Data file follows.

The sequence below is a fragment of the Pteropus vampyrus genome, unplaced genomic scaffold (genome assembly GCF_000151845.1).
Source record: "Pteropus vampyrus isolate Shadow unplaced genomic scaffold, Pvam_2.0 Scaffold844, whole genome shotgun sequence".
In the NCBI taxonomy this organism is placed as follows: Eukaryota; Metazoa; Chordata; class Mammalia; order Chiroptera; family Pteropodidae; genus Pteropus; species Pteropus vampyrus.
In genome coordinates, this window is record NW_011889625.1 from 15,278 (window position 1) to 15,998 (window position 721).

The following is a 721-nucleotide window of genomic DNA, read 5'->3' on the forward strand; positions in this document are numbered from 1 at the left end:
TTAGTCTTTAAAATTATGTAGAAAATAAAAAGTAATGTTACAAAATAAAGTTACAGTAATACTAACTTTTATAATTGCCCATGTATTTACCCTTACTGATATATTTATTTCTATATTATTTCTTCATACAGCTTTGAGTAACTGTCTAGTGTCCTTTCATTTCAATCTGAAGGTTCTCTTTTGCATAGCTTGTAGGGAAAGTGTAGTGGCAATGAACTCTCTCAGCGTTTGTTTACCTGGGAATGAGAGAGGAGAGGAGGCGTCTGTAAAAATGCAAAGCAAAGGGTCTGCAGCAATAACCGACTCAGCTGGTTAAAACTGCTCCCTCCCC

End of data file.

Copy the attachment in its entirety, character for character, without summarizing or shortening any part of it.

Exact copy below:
The sequence below is a fragment of the Pteropus vampyrus genome, unplaced genomic scaffold (genome assembly GCF_000151845.1).
Source record: "Pteropus vampyrus isolate Shadow unplaced genomic scaffold, Pvam_2.0 Scaffold844, whole genome shotgun sequence".
In the NCBI taxonomy this organism is placed as follows: Eukaryota; Metazoa; Chordata; class Mammalia; order Chiroptera; family Pteropodidae; genus Pteropus; species Pteropus vampyrus.
In genome coordinates, this window is record NW_011889625.1 from 15,278 (window position 1) to 15,998 (window position 721).

The following is a 721-nucleotide window of genomic DNA, read 5'->3' on the forward strand; positions in this document are numbered from 1 at the left end:
TTAGTCTTTAAAATTATGTAGAAAATAAAAAGTAATGTTACAAAATAAAGTTACAGTAATACTAACTTTTATAATTGCCCATGTATTTACCCTTACTGATATATTTATTTCTATATTATTTCTTCATACAGCTTTGAGTAACTGTCTAGTGTCCTTTCATTTCAATCTGAAGGTTCTCTTTTGCATAGCTTGTAGGGAAAGTGTAGTGGCAATGAACTCTCTCAGCGTTTGTTTACCTGGGAATGAGAGAGGAGAGGAGGCGTCTGTAAAAATGCAAAGCAAAGGGTCTGCAGCAATAACCGACTCAGCTGGTTAAAACTGCTCCCTCCCC